Digital assets: Who has access rights?


A big problem may exist for your family if they want access the digital assets you stored on a hosted site.

Q. How will your spouse or executor gain access to e-mail or other business processes stored on hosted sites?
A. If you own a small business and your accounting or sales procedures are managed on hosted web sites (for instance Yahoo, Google, eBay, etc.), it is critical someone knows how to access these accounts.  Digital assets are considered personal property.  There are no default laws determining who has rights to access these assets or statutes an Internet Service Provider (ISP) must follow when someone dies.

The result: Each ISP has set its own policies on whether to provide passwords or user IDs to your spouse, executor or trustee when you die.  Some ISPs may not.

If you work in a small business, your chief executive officer or chief financial officer may not be able to access company files without your passwords.

When you set up accounts on hosted services, ask what their policy is regarding user IDs and passwords when someone dies.  Plan accordingly.  Create and maintain a list of URLs, user IDs and passwords for important data.

Fact: Internet service provider policies.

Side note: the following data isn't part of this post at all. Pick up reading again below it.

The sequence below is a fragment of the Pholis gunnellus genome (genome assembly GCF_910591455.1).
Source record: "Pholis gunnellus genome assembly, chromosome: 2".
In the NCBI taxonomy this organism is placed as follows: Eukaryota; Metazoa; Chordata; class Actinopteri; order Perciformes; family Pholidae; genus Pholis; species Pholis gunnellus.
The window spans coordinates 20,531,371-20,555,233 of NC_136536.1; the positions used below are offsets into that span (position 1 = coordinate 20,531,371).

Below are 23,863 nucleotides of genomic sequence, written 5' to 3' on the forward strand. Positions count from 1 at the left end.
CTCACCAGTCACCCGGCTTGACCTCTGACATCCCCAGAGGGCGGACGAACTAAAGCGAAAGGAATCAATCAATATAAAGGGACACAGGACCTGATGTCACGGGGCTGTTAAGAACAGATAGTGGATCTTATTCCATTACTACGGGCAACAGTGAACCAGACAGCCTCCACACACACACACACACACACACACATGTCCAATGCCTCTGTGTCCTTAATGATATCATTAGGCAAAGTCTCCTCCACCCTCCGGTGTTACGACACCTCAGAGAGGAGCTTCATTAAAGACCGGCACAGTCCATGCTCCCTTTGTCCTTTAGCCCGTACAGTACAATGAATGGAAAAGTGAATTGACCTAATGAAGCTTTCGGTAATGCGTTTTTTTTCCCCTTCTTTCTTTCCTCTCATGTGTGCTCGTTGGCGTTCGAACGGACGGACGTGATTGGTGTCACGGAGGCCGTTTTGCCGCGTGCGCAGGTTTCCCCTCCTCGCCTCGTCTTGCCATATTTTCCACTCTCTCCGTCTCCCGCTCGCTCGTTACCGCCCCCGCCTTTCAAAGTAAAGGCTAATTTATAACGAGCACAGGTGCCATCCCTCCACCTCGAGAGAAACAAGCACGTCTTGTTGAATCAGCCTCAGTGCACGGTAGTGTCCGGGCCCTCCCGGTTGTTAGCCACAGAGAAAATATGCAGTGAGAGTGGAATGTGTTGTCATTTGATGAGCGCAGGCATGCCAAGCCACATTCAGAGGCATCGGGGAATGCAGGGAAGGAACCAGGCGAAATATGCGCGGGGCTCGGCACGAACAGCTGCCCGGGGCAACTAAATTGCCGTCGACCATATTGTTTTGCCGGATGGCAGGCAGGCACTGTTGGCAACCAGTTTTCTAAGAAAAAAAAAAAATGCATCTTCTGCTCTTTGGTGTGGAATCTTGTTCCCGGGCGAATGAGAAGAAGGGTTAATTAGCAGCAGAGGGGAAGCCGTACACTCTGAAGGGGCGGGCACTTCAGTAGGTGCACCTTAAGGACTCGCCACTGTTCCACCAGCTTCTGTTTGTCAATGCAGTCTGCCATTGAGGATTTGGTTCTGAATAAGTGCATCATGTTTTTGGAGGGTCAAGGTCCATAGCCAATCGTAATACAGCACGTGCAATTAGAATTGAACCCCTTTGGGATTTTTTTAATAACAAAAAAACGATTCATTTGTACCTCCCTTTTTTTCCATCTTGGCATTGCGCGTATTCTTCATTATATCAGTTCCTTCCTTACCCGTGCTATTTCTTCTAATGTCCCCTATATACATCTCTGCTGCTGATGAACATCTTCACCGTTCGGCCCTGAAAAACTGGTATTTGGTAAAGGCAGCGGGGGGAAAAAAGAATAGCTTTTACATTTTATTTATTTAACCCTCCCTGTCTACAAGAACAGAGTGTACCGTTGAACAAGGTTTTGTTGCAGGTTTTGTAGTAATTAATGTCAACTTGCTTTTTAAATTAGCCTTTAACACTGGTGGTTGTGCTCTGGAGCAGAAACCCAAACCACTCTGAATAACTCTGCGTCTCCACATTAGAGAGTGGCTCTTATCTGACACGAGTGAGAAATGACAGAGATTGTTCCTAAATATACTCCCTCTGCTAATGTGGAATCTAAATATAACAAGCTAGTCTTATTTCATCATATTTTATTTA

AOL. If you have an AOL e-mail account, your executor or trustee can send a letter to AOL requesting your user ID and password, accompanied by a certified copy of your death certificate. AOL will then disclose your user ID and password.

EBAY (Seller).  Same as AOL.

EBAY (Buyer). No access.

YAHOO. Yahoo will not provide anyone with your user ID and password when you die.  Your executor, spouse or business partner will not be able to obtain your user IDs and passwords for any e-mail or other accounting or sales data hosted on their sites.

MSN. If you have an e-mail account with Microsoft, Microsoft will give your executor or spouse access to your address book and instant messaging contacts.  They will not disclose your user ID and password.  Your e-mail messages can’t be read or responded to by anyone who does not know your user ID or password.
ibutton: Internet Service Provider Password Policies

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